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Discussion Starter #1
hello there i recently installed 4 sets of micheline non run flat pilot sport 4s the recomended cold tire pressure on label on side of the door says for low load 2 people maximum
225/40/19 : 2.4 bar(35psi)
255/35/19: 2.7 bar (39psi)
and for full load 4 people + stuff in trunk
225/40/19: 2.8 bar (40psi)
255/35/19: 3.3 bar (48 psi)

both seem very high to me on my other cars maximum pressure is cold 35 and these recomended looks weird what pressure should i use based on the information i gave?
and i asked a tireshop and they said the label information is not trustable put all on 32psi but i dont think he is being legit
 

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32 psi on 19's is an expensive gamble. Also, remember the pressure on door panel is for RFTs. I would rec you start with door panel rec (but no lower) and see how the softer non-RFTs feel. Most will recommend about 2 psi above the recommended RFT pressure
 

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It's been my experience that high-performance Michelin's need less pressure to wear evenly than high-performance Goodyear's or Continental's. Tire pressure varies with temperature, going up about one PSI for every ten degrees F. So, it's good to define pressure as that in the early morning, when the car is completely cold, the outside temperature is the lowest of the day, and sunlight has not hit the tires yet and heated them.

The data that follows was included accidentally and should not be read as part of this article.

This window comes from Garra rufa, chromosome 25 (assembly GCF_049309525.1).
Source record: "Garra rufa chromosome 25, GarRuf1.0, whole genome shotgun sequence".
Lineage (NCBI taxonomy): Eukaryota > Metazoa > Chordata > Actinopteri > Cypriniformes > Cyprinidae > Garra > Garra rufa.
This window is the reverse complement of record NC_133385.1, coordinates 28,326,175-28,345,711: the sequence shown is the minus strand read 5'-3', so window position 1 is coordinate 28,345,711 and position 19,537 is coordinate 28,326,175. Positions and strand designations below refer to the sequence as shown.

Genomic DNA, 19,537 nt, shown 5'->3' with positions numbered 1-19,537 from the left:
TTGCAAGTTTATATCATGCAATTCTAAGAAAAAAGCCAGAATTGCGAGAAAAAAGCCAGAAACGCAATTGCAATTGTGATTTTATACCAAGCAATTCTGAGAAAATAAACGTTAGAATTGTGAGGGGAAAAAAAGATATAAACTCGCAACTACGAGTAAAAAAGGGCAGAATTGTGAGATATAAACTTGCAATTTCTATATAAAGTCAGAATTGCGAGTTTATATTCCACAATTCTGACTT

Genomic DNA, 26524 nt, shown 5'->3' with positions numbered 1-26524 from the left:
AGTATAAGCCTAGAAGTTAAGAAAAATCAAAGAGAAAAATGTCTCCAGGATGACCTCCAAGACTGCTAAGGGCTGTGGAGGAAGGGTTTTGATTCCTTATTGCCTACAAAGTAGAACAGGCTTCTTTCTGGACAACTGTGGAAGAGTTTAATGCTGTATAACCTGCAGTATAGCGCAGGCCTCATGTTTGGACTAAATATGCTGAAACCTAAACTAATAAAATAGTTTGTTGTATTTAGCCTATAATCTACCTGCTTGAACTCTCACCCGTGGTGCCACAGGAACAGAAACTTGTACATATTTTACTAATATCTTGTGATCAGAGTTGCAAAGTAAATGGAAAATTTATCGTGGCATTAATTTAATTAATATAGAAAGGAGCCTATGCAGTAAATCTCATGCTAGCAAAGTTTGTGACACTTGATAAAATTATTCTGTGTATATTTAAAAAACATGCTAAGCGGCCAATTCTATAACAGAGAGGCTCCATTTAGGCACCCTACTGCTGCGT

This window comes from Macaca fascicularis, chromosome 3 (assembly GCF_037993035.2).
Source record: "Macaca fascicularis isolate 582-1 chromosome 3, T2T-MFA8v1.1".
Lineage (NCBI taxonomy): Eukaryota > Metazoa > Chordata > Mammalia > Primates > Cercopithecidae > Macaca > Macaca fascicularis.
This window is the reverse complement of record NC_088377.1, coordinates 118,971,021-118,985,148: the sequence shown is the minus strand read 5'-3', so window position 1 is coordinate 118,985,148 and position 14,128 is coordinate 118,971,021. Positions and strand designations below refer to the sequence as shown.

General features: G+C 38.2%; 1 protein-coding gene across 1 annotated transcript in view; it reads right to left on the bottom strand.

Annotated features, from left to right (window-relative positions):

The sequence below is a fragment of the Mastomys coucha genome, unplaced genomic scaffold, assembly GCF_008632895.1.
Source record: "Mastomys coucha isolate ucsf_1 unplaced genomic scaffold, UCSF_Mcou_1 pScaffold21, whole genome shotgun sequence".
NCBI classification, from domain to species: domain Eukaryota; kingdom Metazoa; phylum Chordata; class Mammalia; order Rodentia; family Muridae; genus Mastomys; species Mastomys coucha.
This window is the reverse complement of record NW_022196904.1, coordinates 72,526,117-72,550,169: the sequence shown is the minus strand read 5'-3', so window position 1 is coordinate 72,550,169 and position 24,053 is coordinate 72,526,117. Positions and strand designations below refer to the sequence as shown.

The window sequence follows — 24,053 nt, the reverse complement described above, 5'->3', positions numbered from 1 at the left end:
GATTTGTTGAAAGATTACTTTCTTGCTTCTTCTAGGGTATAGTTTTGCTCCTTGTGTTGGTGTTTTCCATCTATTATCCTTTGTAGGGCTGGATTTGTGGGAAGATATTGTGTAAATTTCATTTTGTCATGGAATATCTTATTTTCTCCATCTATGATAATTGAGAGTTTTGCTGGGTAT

The "normal" decal pressures or even 5% over, measured early in the morning, are a good first guess. That's pretty much what eddymerckx3 said. He's also right that low-profile tires need a lot of pressure compared to "regular" tires.

From a first guess at pressures, you can "dial in" the correct pressure by periodically measuring the tread depths in all four channels in each tire. You'll need to use the same pressure for several thousand miles to get measurable wear that you can corelate to a specific pressure. I measure tread depths and change my baseline pressures when I rotate the tires (~5k to 8k miles). But, since you have a staggered set up, you cannot rotate your tires front to back.

The second best tread depth gauge is just a simple mechanical one they sell in any auto parts store. The graduated markings are in 32nds inch or mm. But, you can eyeball the measurements to a 1/2 or a 1/4 of a 32nd inch or mm. That resolution is necessary to identify wear patterns vs. pressures. The best tread depth gauge would be a machinist's depth gauge.

I built an Excel spreadsheet for crunching the raw tread depth data and then calculate wear in each channel on each tire, and the averages on each tire, each axle, each channel. From this data, I can see what pressure changes I need to make, and also if I have an alignment problem.